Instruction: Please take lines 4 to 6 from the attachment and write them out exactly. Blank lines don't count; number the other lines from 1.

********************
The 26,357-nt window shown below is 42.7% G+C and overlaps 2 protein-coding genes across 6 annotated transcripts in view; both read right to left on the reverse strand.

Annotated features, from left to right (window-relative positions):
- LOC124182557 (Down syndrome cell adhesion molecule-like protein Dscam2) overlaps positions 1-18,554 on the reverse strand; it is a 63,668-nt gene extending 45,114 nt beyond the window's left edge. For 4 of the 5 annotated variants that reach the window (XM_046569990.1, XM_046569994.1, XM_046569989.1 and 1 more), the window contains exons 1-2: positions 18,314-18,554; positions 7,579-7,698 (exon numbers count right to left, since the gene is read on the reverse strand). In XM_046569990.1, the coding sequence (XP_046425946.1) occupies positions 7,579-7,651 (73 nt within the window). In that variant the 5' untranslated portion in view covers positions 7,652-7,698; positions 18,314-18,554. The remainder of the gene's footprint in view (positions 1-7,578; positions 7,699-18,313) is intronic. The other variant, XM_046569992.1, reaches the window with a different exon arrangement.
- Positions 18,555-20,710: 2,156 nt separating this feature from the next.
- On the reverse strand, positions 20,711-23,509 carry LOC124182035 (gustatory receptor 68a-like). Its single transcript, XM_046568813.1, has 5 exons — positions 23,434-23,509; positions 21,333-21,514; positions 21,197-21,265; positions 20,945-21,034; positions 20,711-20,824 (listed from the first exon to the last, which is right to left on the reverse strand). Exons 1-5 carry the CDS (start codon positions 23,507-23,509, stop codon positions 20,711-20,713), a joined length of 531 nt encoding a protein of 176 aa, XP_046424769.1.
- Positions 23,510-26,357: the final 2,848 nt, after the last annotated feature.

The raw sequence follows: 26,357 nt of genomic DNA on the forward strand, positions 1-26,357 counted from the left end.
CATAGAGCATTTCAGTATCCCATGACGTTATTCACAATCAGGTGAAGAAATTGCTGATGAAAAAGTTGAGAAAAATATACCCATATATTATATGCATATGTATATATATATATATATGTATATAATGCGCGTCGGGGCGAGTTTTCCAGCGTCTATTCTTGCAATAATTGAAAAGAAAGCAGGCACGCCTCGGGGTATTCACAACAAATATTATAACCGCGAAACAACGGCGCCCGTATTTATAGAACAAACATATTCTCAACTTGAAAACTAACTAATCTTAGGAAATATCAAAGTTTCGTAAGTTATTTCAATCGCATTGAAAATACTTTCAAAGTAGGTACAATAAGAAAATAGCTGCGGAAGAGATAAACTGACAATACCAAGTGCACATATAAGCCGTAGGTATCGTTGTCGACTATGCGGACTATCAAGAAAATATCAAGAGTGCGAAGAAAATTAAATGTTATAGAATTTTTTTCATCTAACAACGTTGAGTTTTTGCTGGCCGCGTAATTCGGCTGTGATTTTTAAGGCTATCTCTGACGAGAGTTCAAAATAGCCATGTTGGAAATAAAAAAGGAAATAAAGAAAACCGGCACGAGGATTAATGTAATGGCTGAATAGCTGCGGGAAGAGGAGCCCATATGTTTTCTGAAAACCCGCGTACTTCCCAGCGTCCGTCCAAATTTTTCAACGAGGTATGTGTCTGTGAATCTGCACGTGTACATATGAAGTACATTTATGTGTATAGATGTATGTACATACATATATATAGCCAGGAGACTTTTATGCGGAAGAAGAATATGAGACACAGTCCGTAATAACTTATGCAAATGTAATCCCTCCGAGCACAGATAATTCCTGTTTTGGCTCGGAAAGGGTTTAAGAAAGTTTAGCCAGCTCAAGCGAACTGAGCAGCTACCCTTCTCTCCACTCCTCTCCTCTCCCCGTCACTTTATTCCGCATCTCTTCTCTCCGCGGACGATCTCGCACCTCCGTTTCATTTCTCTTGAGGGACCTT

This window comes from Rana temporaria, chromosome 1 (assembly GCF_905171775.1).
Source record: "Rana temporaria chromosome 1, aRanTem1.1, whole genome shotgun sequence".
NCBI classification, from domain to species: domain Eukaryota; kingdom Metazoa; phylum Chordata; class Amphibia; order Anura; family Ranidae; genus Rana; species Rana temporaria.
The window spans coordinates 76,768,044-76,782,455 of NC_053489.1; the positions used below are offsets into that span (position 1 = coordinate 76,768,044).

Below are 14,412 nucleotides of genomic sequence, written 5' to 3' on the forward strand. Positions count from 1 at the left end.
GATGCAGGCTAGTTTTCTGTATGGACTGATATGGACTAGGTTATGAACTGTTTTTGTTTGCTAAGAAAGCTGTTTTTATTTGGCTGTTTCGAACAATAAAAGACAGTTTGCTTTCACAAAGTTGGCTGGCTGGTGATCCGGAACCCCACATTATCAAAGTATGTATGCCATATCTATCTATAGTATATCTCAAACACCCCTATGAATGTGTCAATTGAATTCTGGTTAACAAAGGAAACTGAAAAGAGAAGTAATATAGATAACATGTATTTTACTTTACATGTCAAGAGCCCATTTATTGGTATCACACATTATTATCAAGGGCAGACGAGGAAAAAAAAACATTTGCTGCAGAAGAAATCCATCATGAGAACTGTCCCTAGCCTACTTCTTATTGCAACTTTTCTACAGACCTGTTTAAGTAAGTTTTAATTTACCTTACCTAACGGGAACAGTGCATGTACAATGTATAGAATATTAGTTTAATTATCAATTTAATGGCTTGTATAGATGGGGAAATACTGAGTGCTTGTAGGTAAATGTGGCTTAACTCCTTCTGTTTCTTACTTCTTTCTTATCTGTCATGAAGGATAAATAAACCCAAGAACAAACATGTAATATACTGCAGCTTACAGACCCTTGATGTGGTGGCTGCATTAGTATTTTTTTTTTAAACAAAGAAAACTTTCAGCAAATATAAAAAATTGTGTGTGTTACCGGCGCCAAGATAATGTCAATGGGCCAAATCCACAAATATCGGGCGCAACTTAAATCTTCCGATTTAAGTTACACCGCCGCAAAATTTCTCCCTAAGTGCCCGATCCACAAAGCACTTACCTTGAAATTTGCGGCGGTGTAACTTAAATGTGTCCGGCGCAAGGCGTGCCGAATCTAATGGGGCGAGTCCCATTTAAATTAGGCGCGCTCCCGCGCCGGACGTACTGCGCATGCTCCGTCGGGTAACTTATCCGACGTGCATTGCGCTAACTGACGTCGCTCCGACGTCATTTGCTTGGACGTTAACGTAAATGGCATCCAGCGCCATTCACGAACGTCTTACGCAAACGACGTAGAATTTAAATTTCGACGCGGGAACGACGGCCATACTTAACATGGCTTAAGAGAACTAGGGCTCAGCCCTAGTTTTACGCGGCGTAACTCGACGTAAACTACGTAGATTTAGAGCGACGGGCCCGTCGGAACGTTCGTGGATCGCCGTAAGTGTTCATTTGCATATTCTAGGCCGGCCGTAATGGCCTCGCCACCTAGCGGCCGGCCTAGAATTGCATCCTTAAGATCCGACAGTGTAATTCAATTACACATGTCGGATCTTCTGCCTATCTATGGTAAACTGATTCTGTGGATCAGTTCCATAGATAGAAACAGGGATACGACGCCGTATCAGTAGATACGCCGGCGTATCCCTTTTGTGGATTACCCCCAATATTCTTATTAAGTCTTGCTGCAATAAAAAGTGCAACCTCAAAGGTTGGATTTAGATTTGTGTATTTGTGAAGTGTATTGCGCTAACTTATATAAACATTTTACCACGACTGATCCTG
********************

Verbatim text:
- Positions 18,555-20,710: 2,156 nt separating this feature from the next.
- On the reverse strand, positions 20,711-23,509 carry LOC124182035 (gustatory receptor 68a-like). Its single transcript, XM_046568813.1, has 5 exons — positions 23,434-23,509; positions 21,333-21,514; positions 21,197-21,265; positions 20,945-21,034; positions 20,711-20,824 (listed from the first exon to the last, which is right to left on the reverse strand). Exons 1-5 carry the CDS (start codon positions 23,507-23,509, stop codon positions 20,711-20,713), a joined length of 531 nt encoding a protein of 176 aa, XP_046424769.1.
- Positions 23,510-26,357: the final 2,848 nt, after the last annotated feature.